Some time this spring, beavers will return to the ancestral lands of the Tule River Tribe in the Southern Sierra Nevada. It will be a moment tribal leaders have spent a decade preparing for, hoping the once thriving and now missing aquatic rodent can help return the forest’s natural drought resistance.
Beavers Create, Protect Wetlands
When European settlers first arrived in North America, some 100 to 200 million beavers lived in the lakes, rivers and streams here. But because their dams threatened agriculture and their pelts carried a high value, the North American beaver was hunted to near extinction. Ninety percent of the beaver population was wiped out.
The consequences of the kill-off linger to this day. Beaver dams naturally filter silt that otherwise clogs streams, while creating wetlands that preserve water on the land for longer periods. As beavers were wiped out, the waterways no longer reached ancient floodplains. This has led to increasing pollution and erosion, as well as more flooding and drought.
The need to fight effects of a drying climate on their land brought the Tule River Tribe to the forefront of the effort to restore California’s beaver population. Tribal leaders hope beavers can help reverse the ongoing degradation of the state’s mountain peaks, river valleys and mountain meadows.
“Tule River Tribe started this journey back in 2014,” said Kenneth McDarment, a member of the Tule River Tribal Council who’s been working with the California Department of Fish and Wildlife (CDFW) on its Beaver Restoration Program.
“The reason this started is we were in one of the worst droughts on record,” he said.
First ‘beaver translocation’ in 75 years
The CDFW program recently released the first beavers into new territory, into a valley in Plumas County, Tásmam Koyóm, on the land of the Yamonim Maidu. A family of seven beavers was moved south from Sutter County, where their dam-building was damaging habitat crucial to other rare and endangered species.
Because of the extensive preparation for the reintroduction of beavers, at least one local beaver was already calling Tásmam Koyóm home when the beaver family – a breeding pair and five of their offspring – were released. The family explored the area thoroughly, met their new neighbor and have settled in for the winter, the CDFW said.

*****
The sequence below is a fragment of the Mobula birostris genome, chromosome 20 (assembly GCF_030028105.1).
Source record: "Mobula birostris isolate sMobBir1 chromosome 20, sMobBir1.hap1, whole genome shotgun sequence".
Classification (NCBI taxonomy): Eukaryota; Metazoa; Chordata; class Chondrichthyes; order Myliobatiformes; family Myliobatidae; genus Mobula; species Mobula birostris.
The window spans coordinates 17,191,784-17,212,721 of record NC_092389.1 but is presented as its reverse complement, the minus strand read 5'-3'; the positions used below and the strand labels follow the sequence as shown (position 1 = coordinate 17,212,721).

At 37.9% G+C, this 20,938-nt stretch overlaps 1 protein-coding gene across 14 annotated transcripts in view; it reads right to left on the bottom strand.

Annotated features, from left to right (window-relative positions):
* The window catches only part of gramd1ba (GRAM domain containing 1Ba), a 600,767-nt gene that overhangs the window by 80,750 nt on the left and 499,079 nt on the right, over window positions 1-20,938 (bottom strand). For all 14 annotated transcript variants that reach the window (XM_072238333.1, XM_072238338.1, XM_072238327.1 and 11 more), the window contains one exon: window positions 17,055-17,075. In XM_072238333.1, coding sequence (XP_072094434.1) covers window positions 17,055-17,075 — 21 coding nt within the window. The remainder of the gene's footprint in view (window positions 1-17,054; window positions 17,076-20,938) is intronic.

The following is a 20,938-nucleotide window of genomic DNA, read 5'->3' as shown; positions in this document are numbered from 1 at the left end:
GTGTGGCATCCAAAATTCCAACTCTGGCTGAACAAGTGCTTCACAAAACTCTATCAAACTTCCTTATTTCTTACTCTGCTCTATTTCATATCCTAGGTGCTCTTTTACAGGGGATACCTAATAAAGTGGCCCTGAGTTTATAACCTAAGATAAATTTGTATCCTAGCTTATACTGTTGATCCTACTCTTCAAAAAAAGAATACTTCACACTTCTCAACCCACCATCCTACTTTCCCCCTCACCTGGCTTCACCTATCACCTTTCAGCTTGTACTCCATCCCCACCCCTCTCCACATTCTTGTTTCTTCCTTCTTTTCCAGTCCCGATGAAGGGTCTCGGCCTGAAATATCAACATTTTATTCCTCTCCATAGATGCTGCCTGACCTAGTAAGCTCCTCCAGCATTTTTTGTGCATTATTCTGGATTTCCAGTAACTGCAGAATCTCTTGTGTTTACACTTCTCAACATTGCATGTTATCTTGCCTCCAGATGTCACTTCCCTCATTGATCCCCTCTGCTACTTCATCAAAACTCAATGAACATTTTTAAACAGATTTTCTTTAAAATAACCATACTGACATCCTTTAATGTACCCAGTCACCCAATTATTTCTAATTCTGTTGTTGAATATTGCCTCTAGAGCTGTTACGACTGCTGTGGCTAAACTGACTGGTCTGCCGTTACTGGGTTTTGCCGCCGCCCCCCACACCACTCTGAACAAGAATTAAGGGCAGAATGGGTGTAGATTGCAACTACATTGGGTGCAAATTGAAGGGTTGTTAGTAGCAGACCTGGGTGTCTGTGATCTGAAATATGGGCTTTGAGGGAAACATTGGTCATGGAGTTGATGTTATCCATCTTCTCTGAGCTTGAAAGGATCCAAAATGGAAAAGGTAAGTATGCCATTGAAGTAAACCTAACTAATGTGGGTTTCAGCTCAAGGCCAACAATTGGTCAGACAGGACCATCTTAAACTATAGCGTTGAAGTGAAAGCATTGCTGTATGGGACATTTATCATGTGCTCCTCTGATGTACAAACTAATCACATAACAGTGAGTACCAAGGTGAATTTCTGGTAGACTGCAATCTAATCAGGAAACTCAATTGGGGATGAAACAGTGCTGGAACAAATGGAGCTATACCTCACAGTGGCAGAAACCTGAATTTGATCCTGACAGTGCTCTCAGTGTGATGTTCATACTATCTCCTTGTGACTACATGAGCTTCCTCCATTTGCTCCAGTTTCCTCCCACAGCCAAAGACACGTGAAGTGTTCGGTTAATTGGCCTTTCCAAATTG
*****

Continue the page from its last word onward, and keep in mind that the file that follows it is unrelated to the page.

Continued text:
CDFW Director Charlton H. Bonham gave much of the credit for the successful release – which the CDFW calls “beaver translocation activities” – to the leaders of the Tule River Tribe.
“Getting to this moment of our first reintroduction really is a product of so much leadership from so many people,” he said. “We would not be here without the Tule River Tribe of California who have been out front advocating for these actions for years, tribes around the state like Karuk, and, of course, Maidu Summit Consortium leaders. The future looks much better because of these leaders.”
Beavers Key in Local Tribal Tradition
McDarment says beavers belong in the Southern Sierra, and the land is suffering in their absence. Restoring beavers to their natural range may help reverse the loss of balance.
“We’re revitalizing the waterways by bringing the beavers home,” he said. “Beavers and waterways go hand in hand.”
The evidence of the beavers’ former presence in Tulare County’s mountains is still part of the ancient landscape.
“Our pictographs, when you look at them, there are beavers,” McDarment said. “We thought, why not let the beavers do what they do naturally?”
And it’s part of the tribe’s cultural heritage. The beaver was one of four animals that swam to the bottom of the sea when the world was covered in water. The sand the animals brought up became the land. Beavers helped create the world.
“Beaver relocation will help both to restore the environment and preserve traditional culture of our tribal partners who have stewarded these lands since time immemorial,” said California Natural Resource Agency Secretary Wade Crowfoot who attended the beaver release in Plumas County. “I’m excited to watch how beavers will improve the health of landscapes in coming decades and support traditional lifeways for our diverse tribal communities.”
Tule River Tribe Preparing for Beaver Homecoming
Beavers remain on the Tule River lands these days only in legend.
“The stories are there,” McDarment said. “The elders talk about the beavers.”
But there are those, like Tule River Tribal Council member Vernon Verra, who remember when beavers still lived on the tribe’s land.
“He showed us locations on the reservation that had beaver when he was a kid,” McDarment said. “Right now we have no beavers on the reservation. Talking with the elders, (beavers disappeared) anywhere up to 60 years back.”
The beaver habitat remains, but not the animal.
“The elders say they were here. Over the years we don’t see them no more,” McDarment said. “We do have a lot of waterways in the South Tule Water Drainage but they (beavers) haven’t been seen no more.”
McDarment said the tribal council has been restoring parts of their land for the beavers’ return. Beavers will need adequate protection from predators and room for the population to establish and expand.
“The reservation has been doing remediation for a few years,” he said. “We’ve been doing that in preparation of receiving beavers one day.”